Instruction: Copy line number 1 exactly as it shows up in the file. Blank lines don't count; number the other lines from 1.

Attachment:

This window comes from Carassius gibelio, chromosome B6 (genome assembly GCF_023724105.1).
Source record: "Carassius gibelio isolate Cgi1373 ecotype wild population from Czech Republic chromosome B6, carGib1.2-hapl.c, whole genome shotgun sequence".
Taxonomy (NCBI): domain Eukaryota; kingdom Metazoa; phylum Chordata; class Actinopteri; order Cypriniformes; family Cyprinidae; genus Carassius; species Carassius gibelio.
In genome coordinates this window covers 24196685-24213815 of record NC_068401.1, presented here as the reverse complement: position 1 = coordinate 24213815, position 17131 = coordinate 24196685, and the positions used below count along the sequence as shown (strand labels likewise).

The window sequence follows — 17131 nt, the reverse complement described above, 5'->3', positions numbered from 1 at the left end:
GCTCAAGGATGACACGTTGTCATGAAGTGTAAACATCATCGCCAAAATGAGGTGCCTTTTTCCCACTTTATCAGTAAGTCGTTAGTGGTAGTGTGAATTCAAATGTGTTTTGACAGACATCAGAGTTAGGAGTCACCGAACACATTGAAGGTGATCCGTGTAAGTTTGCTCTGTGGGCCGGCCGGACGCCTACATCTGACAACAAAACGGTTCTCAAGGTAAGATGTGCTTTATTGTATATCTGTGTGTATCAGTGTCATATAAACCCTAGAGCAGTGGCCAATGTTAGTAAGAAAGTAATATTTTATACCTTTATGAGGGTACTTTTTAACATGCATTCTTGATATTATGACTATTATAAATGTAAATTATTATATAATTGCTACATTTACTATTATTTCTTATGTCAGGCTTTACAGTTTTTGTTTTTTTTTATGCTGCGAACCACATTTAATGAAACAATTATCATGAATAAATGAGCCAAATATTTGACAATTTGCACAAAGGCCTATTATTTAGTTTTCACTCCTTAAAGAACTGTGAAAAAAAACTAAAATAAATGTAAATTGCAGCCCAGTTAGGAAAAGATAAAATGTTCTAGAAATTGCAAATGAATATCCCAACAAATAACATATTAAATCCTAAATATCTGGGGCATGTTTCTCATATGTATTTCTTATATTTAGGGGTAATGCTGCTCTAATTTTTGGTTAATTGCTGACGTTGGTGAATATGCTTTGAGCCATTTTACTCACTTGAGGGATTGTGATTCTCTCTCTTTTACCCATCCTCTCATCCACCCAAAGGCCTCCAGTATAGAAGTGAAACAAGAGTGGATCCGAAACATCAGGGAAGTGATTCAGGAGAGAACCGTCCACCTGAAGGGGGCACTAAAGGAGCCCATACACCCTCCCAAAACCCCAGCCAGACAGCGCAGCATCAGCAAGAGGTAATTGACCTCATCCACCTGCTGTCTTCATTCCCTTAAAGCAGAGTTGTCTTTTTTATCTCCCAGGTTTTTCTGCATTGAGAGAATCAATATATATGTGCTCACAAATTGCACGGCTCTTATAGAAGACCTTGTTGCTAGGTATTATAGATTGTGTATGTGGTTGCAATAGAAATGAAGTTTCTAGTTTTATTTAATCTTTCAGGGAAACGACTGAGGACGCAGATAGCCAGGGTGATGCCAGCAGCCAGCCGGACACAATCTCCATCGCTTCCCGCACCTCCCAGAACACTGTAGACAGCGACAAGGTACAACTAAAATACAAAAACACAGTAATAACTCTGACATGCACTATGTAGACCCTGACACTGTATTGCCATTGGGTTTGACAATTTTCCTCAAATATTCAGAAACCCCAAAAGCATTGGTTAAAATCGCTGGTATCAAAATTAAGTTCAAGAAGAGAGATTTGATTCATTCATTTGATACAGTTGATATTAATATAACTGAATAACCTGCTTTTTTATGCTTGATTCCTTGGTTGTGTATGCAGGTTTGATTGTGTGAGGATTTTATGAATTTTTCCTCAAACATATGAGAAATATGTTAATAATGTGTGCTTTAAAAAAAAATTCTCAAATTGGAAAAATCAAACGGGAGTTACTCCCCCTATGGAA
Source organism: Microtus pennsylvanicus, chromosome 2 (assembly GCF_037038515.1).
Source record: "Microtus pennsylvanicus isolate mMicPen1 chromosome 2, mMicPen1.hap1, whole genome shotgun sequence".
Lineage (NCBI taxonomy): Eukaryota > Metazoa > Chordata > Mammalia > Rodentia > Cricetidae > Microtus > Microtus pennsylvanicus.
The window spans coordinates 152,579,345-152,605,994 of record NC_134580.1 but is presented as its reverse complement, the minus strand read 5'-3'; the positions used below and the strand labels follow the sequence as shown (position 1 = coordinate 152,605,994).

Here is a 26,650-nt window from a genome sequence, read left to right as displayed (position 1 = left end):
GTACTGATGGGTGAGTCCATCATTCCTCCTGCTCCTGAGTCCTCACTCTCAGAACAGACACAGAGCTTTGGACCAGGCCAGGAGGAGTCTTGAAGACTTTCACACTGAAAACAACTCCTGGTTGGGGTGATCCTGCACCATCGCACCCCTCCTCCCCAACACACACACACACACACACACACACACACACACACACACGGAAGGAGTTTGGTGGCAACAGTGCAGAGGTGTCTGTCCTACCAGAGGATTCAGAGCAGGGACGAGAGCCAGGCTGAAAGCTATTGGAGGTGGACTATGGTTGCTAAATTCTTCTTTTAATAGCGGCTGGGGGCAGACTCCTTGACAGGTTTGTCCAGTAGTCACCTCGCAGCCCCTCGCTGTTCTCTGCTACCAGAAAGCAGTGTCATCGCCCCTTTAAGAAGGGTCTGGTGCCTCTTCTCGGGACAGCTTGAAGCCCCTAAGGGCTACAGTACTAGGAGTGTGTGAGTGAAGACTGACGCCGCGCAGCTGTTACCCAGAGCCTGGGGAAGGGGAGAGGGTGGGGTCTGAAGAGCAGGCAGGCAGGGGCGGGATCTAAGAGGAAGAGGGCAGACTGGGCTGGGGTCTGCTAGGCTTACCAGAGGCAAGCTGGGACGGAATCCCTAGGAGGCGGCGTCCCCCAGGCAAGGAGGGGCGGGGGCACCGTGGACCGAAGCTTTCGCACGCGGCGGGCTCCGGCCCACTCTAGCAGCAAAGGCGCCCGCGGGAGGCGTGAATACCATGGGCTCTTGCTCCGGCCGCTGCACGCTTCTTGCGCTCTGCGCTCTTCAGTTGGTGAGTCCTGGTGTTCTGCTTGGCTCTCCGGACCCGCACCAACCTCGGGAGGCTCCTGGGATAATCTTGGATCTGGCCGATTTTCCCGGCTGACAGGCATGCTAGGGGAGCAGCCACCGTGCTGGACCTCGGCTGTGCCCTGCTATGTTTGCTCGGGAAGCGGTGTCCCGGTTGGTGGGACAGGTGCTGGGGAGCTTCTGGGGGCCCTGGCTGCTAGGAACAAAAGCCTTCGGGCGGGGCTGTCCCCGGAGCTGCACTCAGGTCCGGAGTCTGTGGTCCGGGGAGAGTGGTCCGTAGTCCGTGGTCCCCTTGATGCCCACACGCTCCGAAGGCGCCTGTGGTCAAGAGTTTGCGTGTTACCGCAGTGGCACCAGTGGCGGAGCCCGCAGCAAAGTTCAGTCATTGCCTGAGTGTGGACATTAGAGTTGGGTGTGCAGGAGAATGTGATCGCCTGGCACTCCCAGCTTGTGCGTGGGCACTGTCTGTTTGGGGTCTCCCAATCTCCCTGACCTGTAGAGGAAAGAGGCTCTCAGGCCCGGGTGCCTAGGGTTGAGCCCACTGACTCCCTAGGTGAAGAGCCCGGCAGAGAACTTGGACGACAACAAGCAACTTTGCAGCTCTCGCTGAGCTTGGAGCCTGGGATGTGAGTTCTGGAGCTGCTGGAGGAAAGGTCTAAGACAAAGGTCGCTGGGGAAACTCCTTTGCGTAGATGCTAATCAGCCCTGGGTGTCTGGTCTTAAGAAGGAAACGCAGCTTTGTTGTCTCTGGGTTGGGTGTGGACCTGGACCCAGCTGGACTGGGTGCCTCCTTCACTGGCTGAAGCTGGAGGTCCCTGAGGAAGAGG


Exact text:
This window comes from Carassius gibelio, chromosome B6 (genome assembly GCF_023724105.1).